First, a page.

University employees and students have specific responsibilities when it comes to ensuring equal access to University Information and Communication Technologies.
Student Responsibilities and Expectations
- Promptly advise your campus’s Disability Services department or staff of any disability-related needs. For example, if you have low-vision and use a screen magnifier or screen reader, you must work with your campus’s disability service providers to create a formal “accommodation letter” for your instructors. Given that it may take several weeks to check all course materials for compatibility with your assistive technology and basic accessibility features (such as captions on videos), the sooner you advise your school of your needs, the better.
- Make your needs known to your instructors. Your Disability Services department will give you an accommodation letter to show to your instructors. They may also work directly with your instructors to assist them in checking course materials and plans for accessibility. Either way, the more information the instructor has about our need the better position they will be in to ensure that all course materials are accessible.
- Promptly notify your campus’s Disability Services department of any changes in the status of your need and any disability-related difficulty you are having with any aspect of a course.
- Notify your instructor and your campus Disability Services office when course materials or processes are not accessible.
- Notify your campus EEO office if you feel your are being discriminated against because of a disability.
- You should expect that accommodations or alternatives provided to you because of a disability give you access to the same information and opportunities, with the same level of integration, and with a substantially similar ease of use.
- You should not expect an accommodation for an activity where the activity would be fundamentally invalidated by the accommodation. For example, since adequate vision is a pre-requisite for a pilot’s license, you cannot expect an accommodation that would allow you to receive pilot training if your vision is below that which is required. However, you can expect that an Art History course would provide detailed text-based descriptions of art works, or that a music piece, for a person with low-hearing, would also be represented by a detailed text-based description.
Employee (Faculty and Staff) Responsibilities
- Read and understand the University’s policy on Accessibility of Programs and services.
- Make your response to, and mitigation of, accessibility issues your top priority.
- Report problems to your campus’s Disability Services office or EEO.
- Ensure that ALL materials and technologies you provide/support to the general student, employee, general public populations, meet accessibility standards. These are known as “public accommodations” and must be accessible per U.S. Federal law, even if there are no known immediate accessibility needs.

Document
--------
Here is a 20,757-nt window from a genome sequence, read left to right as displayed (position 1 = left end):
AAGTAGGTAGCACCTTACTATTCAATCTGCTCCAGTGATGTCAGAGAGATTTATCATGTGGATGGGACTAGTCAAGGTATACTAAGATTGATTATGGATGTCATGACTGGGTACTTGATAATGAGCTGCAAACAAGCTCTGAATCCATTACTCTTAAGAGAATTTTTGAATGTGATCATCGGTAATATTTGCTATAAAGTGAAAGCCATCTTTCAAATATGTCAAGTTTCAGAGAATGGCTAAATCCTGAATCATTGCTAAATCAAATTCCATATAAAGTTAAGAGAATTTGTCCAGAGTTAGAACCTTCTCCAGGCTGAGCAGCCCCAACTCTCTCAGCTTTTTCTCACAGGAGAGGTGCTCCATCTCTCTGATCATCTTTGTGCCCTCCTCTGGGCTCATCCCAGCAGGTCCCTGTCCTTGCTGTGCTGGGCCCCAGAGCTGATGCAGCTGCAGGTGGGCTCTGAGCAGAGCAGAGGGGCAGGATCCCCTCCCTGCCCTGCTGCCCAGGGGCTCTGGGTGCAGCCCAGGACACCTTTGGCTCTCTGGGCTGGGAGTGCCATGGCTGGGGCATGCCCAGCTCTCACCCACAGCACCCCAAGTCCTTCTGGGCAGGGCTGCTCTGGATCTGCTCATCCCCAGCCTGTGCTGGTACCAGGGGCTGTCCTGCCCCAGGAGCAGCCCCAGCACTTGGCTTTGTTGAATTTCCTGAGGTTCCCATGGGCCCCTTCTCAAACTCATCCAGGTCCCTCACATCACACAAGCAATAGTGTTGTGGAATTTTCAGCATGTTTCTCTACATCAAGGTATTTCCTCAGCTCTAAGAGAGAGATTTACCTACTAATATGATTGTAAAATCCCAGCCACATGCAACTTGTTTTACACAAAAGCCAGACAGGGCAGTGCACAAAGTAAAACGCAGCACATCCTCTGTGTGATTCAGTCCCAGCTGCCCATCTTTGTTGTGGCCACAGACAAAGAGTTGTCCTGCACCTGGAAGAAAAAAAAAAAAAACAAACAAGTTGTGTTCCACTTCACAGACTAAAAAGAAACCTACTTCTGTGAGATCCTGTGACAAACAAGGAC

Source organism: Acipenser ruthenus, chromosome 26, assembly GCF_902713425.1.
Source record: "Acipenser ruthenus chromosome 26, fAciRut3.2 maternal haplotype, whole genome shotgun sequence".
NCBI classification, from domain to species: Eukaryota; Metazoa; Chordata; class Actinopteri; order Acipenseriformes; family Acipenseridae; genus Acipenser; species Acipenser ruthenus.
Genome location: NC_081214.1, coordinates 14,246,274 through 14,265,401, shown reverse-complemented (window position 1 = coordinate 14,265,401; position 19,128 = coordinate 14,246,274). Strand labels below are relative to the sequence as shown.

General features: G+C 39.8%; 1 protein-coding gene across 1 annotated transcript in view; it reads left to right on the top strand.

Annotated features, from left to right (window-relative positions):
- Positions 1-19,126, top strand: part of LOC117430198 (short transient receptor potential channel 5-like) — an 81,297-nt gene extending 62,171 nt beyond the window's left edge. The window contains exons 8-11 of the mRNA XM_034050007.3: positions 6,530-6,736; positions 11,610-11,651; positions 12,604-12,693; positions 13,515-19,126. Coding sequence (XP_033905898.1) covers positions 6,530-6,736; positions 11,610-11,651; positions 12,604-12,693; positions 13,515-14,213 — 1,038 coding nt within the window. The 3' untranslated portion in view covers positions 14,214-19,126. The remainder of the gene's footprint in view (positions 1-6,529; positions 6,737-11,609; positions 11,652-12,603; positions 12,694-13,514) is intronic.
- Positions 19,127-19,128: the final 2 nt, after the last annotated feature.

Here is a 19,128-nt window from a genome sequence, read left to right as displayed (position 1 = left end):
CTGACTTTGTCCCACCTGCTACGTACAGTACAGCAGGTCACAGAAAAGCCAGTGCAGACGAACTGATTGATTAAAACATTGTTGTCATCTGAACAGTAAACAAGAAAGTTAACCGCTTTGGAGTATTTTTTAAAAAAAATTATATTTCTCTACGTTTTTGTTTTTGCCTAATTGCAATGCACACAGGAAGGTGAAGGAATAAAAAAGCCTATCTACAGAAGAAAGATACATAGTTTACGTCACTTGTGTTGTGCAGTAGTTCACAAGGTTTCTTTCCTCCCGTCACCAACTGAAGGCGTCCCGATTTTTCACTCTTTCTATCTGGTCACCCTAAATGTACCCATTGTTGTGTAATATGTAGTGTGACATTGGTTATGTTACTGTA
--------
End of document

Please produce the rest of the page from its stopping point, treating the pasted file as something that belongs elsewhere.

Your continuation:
- Ensure that you have a TESTED plan to mitigate any accessibility issues with materials and technologies you provide/support to specific limited-size populations. While materials and technologies for these limited, closed, populations are not required to meet accessibility guidelines when there isn’t a known need, U.S. Federal law requires that you have a plan for making the materials accessible immediately upon request. Several hours to one business day may qualify as “immediate”. Several days DOES NOT quality as “immediate”. Some technologies, such as captioning for video, cannot practically be implemented immediately and therefore you may need to caption all the video you produce. For example, if you are relying on a single 10 minute video for consumption by a single course, it would not be difficult to caption it upon request if you already have a tested technical plan in place. However, if you have ten 30 minute videos, that you plan on making available to several courses, it is not reasonable to expect to be able to caption them all only after receiving the request.
- Understand that it is illegal to meet disability needs by a means that does not provide “equal access, similarly integrated, with substantially the same ease of use.” For example, if your department utilizes an inaccessible website or tool for your clients’ use, that is available 24×7 from the clients’ homes, your accommodation for users of assistive technologies must also be available 24×7, from home, and provide the same level of access and ease of use. Hence, a “telephone” alternative, where clients call your office for service during business hours, is never an acceptable alternative accommodation for an inaccessible website. Even a 24×7 telephone service would be unlikely to meet the legal standard unless it provided access to ALL of the same resources, information, opportunities, etc.
- When fielding accessibility-related complaints about access or discrimination based on disability, advise the client of the process for submitting a complaint AND alert your campus EEO office of the situation.